In 2016, the Latino MVP Award celebrated its 26th year as the most prestigious award given to Latino Baseball Players in the US. Every year, the winners are selected by the Latino Sports Writers and Broadcasters Association (LSWBA).
I founded the Latino MVP Award in 1990. I also founded Latino Sports Ventures and LatinoSports.com. I have written about baseball in the New York Times, El Diario - La Prensa and hosted the first bilingual radio sports show, La Hora Deportiva on WXLX-AM. I even built a bed-and-breakfast a few blocks from Yankee Stadium that is filled with portraits of Roberto Clemente, Josh Gibson, Cool Papa Bell, and an entire room dedicated to 100 years of Yankee history.
I know a little about baseball...and just recently, I read one of the finest baseball novels ever written. It is called Juan Bobo.
The title character is the best-known folkloric figure in Puerto Rico: Juan Bobo is a trickster and a rogue, the star of hundreds of children's books, comics and plays, many of which pre-date the US arrival in 1898. But this is an "adult" Juan Bobo - the manager of the Criollos de Caguas baseball team, who is also the most famous ghost-hunter in Puerto Rico.
Juan Bobo hates doctors and pharmaceutical companies: "As far as Juan was concerned, anyone who worked in Big Pharma was a thief...unless of course, they paid him $500 to chase a ghost out of their house."
He has no use for politicians: "Both political parties did nothing but stuff their pockets. For eighty years they'd robbed and betrayed their own people, and someday the picnic would end. Until that day arrived, Juan wasn't voting for anyone.
The one thing he loves is beisbol...and after 621 innings, he leads his rag-tag team (with an alcoholic pitcher and kleptomaniac third baseman) to win the longest game in the history of professional baseball.
Juan Bobo is a subversive book, because it is so damned entertaining. With undertones of Ring Lardner (You Know Me Al), Bernard Malamud (The Natural) and W.P. Kinsella (The Iowa Baseball Confederacy), Juan Bobo manages to weave sport, culture, Damon Runyon characters, and Caribbean politics into an edgy and propulsive narrative. Quietly, almost subliminally, the reader encounters a turbulent history of US - Puerto Rico relations, as seen and felt by the Puerto Ricans themselves.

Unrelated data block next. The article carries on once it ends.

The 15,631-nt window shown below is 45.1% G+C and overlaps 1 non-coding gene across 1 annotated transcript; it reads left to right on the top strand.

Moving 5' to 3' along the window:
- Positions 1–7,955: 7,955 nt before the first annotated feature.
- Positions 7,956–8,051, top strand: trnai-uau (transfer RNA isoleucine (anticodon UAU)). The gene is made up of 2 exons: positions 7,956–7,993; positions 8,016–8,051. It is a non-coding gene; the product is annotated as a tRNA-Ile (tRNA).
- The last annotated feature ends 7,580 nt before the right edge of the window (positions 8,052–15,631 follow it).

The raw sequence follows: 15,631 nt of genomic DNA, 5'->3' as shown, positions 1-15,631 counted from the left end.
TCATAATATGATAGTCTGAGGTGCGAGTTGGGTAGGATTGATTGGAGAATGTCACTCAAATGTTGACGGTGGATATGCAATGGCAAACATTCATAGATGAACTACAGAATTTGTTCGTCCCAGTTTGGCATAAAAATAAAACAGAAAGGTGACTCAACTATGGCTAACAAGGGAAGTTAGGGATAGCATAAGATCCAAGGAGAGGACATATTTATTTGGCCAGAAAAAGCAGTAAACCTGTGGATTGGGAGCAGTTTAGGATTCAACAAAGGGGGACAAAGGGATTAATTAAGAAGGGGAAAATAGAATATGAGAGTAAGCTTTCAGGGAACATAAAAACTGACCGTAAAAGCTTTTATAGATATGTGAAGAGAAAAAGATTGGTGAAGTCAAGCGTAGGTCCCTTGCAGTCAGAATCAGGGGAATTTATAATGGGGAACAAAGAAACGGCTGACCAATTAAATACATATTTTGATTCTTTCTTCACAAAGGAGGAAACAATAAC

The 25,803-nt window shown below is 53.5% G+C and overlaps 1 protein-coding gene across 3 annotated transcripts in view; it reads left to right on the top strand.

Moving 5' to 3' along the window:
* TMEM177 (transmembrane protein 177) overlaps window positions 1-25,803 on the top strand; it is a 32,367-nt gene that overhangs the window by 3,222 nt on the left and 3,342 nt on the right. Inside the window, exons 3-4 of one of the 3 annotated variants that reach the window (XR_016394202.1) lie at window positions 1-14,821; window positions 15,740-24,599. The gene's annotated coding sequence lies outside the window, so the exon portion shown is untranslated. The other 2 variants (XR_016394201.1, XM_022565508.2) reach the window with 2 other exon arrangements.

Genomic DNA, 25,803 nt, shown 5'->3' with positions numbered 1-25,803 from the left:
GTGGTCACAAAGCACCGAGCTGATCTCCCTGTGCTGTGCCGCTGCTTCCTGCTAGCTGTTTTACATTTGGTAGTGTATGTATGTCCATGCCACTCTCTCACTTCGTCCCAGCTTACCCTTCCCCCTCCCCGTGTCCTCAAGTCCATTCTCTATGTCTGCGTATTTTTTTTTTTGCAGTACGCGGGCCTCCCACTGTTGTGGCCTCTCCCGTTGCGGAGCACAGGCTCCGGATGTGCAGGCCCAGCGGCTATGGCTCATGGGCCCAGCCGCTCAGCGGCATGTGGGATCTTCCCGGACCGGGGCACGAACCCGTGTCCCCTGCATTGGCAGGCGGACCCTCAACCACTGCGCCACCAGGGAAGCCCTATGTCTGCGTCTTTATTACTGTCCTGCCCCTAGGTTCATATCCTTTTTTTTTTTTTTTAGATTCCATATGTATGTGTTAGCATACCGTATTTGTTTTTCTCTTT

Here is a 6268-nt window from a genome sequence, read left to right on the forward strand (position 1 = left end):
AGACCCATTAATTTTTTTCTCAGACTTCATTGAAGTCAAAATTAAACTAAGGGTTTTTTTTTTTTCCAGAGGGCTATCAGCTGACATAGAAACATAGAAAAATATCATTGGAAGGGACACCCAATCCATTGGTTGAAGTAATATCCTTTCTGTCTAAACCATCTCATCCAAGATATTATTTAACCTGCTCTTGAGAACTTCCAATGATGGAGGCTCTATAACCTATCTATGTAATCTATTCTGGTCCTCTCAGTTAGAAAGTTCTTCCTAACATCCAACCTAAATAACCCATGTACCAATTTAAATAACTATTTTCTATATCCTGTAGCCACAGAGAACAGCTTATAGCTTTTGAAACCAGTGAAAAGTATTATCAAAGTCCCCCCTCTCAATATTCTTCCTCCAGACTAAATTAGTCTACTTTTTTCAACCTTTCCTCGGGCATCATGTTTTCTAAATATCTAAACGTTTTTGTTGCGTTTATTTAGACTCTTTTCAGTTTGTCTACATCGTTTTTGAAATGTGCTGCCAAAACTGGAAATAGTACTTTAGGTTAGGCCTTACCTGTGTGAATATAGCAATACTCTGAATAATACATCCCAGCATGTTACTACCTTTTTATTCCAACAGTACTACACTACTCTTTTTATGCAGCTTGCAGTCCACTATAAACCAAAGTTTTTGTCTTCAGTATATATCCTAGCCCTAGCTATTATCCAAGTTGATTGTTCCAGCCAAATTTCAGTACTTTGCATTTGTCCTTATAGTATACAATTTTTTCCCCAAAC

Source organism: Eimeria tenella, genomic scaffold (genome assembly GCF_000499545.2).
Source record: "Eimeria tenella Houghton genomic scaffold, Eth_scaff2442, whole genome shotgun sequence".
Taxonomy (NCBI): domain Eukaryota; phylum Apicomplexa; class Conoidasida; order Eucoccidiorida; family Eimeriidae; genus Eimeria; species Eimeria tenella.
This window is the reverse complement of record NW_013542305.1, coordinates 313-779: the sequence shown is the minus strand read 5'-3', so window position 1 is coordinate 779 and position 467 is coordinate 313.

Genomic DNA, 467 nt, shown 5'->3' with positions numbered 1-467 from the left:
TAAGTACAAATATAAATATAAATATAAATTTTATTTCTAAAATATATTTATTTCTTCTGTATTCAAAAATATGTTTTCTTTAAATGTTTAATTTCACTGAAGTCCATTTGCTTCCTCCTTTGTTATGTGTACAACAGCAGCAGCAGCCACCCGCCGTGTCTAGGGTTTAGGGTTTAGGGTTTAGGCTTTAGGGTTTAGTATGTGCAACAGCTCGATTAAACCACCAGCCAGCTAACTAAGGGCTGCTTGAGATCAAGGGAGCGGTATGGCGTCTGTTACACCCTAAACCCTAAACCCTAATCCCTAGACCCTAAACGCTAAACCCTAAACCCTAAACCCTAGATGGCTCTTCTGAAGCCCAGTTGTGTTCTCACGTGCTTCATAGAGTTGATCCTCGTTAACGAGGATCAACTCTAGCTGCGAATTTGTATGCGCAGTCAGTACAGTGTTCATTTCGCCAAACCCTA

This historical dimension is no accident. The author, Nelson Denis, recently published War Against All Puerto Ricans...a blistering exposé which in the words of one reviewer, provided "detailed accounts of government corruption, police abuse, Wall Street greed, scientific experimentation, politicking, graft, racism, wholesale slaughter, surveillance, assassinations, eugenics, propaganda, espionage, forgery and falsification -- all within the span of half a century, and on an island no bigger than Connecticut."
Published last year (Nation Books, 2015) War Against All Puerto Ricans was the best-selling book in Puerto Rico in 2015-16, where it outsold Harry Potter and the Cursed Child. It was also a #1 Amazon Best Seller for over a year. Denis evidently touched a nerve on the island of Puerto Rico.
The story and symbolism of Juan Bobo will touch that nerve again.
With terrifying exorcisms, headless brides, crooked ballplayers, El Brujo de Guayama, a corpse that runs for the State Senate, and a CIA chase through Washington Heights, Juan Bobo delivers enough thrills and humor for a movie franchise. One can easily envision John Leguizamo, Lin-Manuel Miranda or Luis Guzmán as the new, adult Juan Bobo.
But the sensibility of Denis' previous book adds another dimension to Juan Bobo. In the end, it is the historical and cultural detail, the tight blend of fact and fiction, and the angry conscience behind it all, which lifts Juan Bobo from crafty entertainment to the chronicle of an island, and of a people, that have been sadly ignored. This sadness is conveyed by Juan Bobo himself, during a quiet moment, when he says: "Puerto Rican eyes are all dark, with lots of yesterdays in them."
Next year, 2017, will mark the 100th anniversary of Puerto Ricans as "citizens" of the United States. Juan Bobo tells their story.